No honour among politicians 

Ken Lambert writes: Re. “‘No sniping, no undermining’ Abbott snipes, undermines” (yesterday). Perhaps we should define political loyalty and dispose of all this mawkish nonsense about betrayals and who ratted on whom.

An honourable position (if honour means anything) for any politician is to give support to a leader based on their performance rather than their personality. Support or loyalty? Support is not necessarily personal loyalty; it is not unconditional; it is not come what may.

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For a good example lets look at the Abbott and Bronwyn Bishop story. Bishop did something indefensible; she abused the taxpayer’s funds in a way that showed manifest contempt for her employers.

Abbott defended her for three weeks and then she had to go with terminal results for Abbott on top of his probationary status since near death in February. It was longstanding personal loyalty that supposedly motivated Abbott.

The honourable position was for Abbott to tell Bishop on day one that the facts of the case were indisputable, and her actions were indefensible. Despite their long history as warriors on the same side, he had a duty to protect the taxpayer and his government and she either resigned forthwith or he would have to sack her.

Morrison. Unless he gave Abbott a blood covenant to support him come what may; Morrison was entitled to sit tight when the forces gathered to roll Abbott. Abbott had been put on a probation. Improve your performance or the party room will withdraw support. He manifestly failed to perform for six months (Bishop being a prime example), and the members withdrew their support.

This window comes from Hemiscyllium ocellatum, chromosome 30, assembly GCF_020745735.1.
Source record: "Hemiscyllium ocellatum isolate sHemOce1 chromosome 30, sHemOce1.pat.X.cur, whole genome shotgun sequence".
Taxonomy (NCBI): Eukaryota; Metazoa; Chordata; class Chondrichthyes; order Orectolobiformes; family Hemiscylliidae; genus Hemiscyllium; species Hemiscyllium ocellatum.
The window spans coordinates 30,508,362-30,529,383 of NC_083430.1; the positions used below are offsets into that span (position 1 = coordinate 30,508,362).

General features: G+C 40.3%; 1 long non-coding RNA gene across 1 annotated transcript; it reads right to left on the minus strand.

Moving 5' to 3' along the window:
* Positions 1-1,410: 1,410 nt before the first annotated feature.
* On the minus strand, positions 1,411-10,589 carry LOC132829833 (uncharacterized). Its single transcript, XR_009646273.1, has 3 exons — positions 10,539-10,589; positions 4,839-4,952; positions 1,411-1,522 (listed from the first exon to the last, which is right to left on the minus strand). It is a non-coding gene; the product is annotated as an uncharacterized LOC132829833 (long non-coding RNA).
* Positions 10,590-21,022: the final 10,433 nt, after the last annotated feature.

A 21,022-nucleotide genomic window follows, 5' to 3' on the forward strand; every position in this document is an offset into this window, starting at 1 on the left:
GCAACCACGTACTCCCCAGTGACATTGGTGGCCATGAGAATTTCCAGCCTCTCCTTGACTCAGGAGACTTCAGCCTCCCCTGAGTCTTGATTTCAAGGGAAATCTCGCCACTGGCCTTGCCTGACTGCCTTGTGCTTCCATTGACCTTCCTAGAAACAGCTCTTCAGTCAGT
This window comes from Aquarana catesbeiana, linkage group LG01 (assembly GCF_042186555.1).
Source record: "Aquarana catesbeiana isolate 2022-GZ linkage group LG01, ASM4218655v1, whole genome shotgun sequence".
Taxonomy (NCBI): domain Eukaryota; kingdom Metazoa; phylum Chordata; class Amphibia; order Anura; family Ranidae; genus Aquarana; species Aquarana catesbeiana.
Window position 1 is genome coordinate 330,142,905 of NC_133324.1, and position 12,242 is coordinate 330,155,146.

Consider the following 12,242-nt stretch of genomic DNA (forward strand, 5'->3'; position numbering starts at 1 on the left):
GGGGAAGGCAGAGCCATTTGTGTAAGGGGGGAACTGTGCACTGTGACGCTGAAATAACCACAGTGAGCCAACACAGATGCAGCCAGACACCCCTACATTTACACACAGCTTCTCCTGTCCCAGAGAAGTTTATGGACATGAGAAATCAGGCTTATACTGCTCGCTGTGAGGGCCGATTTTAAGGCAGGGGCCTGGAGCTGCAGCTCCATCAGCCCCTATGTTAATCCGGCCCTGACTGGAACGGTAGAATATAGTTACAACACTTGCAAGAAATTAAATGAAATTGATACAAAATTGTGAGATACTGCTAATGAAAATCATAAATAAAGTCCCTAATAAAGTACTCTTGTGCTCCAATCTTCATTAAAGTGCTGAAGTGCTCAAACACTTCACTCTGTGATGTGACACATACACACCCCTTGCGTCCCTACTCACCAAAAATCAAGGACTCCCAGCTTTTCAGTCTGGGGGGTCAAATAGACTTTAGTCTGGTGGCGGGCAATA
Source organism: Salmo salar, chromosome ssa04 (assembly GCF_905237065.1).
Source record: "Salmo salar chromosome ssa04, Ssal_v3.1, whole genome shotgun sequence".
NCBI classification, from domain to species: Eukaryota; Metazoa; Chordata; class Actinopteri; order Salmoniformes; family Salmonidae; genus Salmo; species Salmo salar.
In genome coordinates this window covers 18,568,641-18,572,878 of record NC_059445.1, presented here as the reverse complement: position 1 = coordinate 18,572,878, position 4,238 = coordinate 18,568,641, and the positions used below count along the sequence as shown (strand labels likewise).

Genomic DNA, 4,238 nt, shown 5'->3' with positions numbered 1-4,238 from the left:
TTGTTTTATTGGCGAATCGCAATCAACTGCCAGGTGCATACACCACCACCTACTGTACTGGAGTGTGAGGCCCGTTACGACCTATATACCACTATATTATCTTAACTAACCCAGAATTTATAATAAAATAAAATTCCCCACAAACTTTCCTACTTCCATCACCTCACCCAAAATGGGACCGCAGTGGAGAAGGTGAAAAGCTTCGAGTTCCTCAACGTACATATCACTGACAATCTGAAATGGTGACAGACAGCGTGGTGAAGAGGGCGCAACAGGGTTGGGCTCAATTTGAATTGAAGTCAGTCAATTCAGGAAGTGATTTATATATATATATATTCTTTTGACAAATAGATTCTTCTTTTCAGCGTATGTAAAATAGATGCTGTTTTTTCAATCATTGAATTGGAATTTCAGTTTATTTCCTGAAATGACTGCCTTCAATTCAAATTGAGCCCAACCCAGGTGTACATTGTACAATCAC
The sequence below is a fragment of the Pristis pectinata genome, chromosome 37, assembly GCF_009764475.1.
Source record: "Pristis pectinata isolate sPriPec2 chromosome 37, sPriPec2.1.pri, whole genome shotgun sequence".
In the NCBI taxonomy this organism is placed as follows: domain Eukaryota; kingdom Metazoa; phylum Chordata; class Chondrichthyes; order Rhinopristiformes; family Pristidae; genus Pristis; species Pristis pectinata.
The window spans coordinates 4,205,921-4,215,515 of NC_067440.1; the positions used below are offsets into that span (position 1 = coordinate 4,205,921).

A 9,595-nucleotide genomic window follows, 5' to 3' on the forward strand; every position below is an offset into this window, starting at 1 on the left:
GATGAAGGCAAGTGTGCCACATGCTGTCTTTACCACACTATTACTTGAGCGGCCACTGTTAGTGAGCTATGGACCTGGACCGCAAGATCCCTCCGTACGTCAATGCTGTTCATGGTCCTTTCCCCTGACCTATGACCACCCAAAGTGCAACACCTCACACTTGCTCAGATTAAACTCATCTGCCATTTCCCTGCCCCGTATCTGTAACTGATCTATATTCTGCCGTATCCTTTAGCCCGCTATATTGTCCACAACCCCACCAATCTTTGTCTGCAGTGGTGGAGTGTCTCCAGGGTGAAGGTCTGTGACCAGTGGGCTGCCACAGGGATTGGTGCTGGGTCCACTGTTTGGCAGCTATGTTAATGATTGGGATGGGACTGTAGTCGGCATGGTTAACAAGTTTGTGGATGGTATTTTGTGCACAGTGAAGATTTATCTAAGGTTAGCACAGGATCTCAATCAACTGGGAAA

Party loyalty is personified for some but it can’t be for the majority of elected members. Their duty is to put in place a leader who enjoys their majority support. That means the leader performs as a politician and gains approval of and gives confidence to the voters.

Honour in party politics should be about each member honestly supporting a leader who they believe will do the best for their party and hopefully the country.

Richard Middleton writes: Today Tony (Half Time) Abbott claimed he “still had something to contribute to public life” … Go surf into the sunset with some fragment of grace, Tony. Australia is much better off, thanks.

Gentlemen, check your engines

Jeff Ash writes: Re. “Does the VW scandal reveal the auto industry’s biggest dirty secret?” (yesterday). Porsche does produce diesel cars — and has done since the Cayenne was given a diesel motor in 2009. The Panamera (2011) and Macan (2014) also have diesel variants.

Rookie mistake, Crikey.

A pox on Glencore

Jock Webb writes: Re. “Glencore’s date with Bermuda’s Triangle?” (yesterday). I know people who worked for Glencore, so I am biased. They may be a trading company, but they are not a mining company’s steel toed bootlace. I have seen at a distance their management of themetal assets they acquired from X-Strata and their attitude to the communities they work in. Stripping away corporate knowledge, shedding in one case every member of the geo team who wasn’t a brand-new grad. Constant changes in planning. Removing QA oversights. Chaos brought about by greed. They have a lot of interests in Australia, and job losses could be huge as a result of their chicanery. A first-lass pox on the company I say and good luck to those who still work for them.

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Peter Fray
Peter Fray
Editor-in-chief
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